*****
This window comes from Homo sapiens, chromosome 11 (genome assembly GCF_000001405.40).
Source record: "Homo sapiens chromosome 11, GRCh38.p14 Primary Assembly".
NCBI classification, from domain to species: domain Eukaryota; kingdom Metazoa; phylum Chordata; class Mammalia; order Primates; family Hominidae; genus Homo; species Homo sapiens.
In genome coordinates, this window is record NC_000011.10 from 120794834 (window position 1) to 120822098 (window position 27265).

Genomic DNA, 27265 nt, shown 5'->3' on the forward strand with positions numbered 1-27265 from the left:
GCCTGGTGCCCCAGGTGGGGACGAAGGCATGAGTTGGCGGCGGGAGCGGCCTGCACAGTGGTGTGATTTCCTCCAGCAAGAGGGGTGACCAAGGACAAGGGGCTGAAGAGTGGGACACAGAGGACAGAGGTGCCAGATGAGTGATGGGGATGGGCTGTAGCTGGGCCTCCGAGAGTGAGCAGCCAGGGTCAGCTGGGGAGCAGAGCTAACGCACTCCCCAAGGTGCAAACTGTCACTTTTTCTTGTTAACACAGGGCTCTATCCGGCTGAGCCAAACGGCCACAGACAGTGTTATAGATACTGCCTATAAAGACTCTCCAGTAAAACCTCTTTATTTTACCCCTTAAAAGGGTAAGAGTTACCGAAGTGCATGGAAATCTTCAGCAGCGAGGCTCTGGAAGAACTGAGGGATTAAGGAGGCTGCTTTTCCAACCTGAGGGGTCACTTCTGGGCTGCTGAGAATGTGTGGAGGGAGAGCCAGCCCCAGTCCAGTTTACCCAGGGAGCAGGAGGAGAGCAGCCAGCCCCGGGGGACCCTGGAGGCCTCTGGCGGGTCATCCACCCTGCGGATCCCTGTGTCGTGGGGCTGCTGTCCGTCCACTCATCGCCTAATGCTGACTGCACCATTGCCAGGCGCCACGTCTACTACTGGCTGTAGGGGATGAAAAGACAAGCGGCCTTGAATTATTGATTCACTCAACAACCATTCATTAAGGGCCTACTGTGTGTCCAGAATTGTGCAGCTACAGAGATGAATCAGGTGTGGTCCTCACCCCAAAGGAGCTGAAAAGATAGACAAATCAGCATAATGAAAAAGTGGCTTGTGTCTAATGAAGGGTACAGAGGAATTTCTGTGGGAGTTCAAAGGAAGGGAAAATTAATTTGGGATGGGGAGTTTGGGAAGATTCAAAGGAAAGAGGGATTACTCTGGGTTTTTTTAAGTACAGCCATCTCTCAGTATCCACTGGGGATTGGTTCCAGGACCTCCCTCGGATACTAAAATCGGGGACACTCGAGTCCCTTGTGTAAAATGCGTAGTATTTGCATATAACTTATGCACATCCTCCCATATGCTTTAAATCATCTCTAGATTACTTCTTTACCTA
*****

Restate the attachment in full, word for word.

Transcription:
This window comes from Homo sapiens, chromosome 11 (genome assembly GCF_000001405.40).
Source record: "Homo sapiens chromosome 11, GRCh38.p14 Primary Assembly".
NCBI classification, from domain to species: domain Eukaryota; kingdom Metazoa; phylum Chordata; class Mammalia; order Primates; family Hominidae; genus Homo; species Homo sapiens.
In genome coordinates, this window is record NC_000011.10 from 120794834 (window position 1) to 120822098 (window position 27265).

Genomic DNA, 27265 nt, shown 5'->3' on the forward strand with positions numbered 1-27265 from the left:
GCCTGGTGCCCCAGGTGGGGACGAAGGCATGAGTTGGCGGCGGGAGCGGCCTGCACAGTGGTGTGATTTCCTCCAGCAAGAGGGGTGACCAAGGACAAGGGGCTGAAGAGTGGGACACAGAGGACAGAGGTGCCAGATGAGTGATGGGGATGGGCTGTAGCTGGGCCTCCGAGAGTGAGCAGCCAGGGTCAGCTGGGGAGCAGAGCTAACGCACTCCCCAAGGTGCAAACTGTCACTTTTTCTTGTTAACACAGGGCTCTATCCGGCTGAGCCAAACGGCCACAGACAGTGTTATAGATACTGCCTATAAAGACTCTCCAGTAAAACCTCTTTATTTTACCCCTTAAAAGGGTAAGAGTTACCGAAGTGCATGGAAATCTTCAGCAGCGAGGCTCTGGAAGAACTGAGGGATTAAGGAGGCTGCTTTTCCAACCTGAGGGGTCACTTCTGGGCTGCTGAGAATGTGTGGAGGGAGAGCCAGCCCCAGTCCAGTTTACCCAGGGAGCAGGAGGAGAGCAGCCAGCCCCGGGGGACCCTGGAGGCCTCTGGCGGGTCATCCACCCTGCGGATCCCTGTGTCGTGGGGCTGCTGTCCGTCCACTCATCGCCTAATGCTGACTGCACCATTGCCAGGCGCCACGTCTACTACTGGCTGTAGGGGATGAAAAGACAAGCGGCCTTGAATTATTGATTCACTCAACAACCATTCATTAAGGGCCTACTGTGTGTCCAGAATTGTGCAGCTACAGAGATGAATCAGGTGTGGTCCTCACCCCAAAGGAGCTGAAAAGATAGACAAATCAGCATAATGAAAAAGTGGCTTGTGTCTAATGAAGGGTACAGAGGAATTTCTGTGGGAGTTCAAAGGAAGGGAAAATTAATTTGGGATGGGGAGTTTGGGAAGATTCAAAGGAAAGAGGGATTACTCTGGGTTTTTTTAAGTACAGCCATCTCTCAGTATCCACTGGGGATTGGTTCCAGGACCTCCCTCGGATACTAAAATCGGGGACACTCGAGTCCCTTGTGTAAAATGCGTAGTATTTGCATATAACTTATGCACATCCTCCCATATGCTTTAAATCATCTCTAGATTACTTCTTTACCTA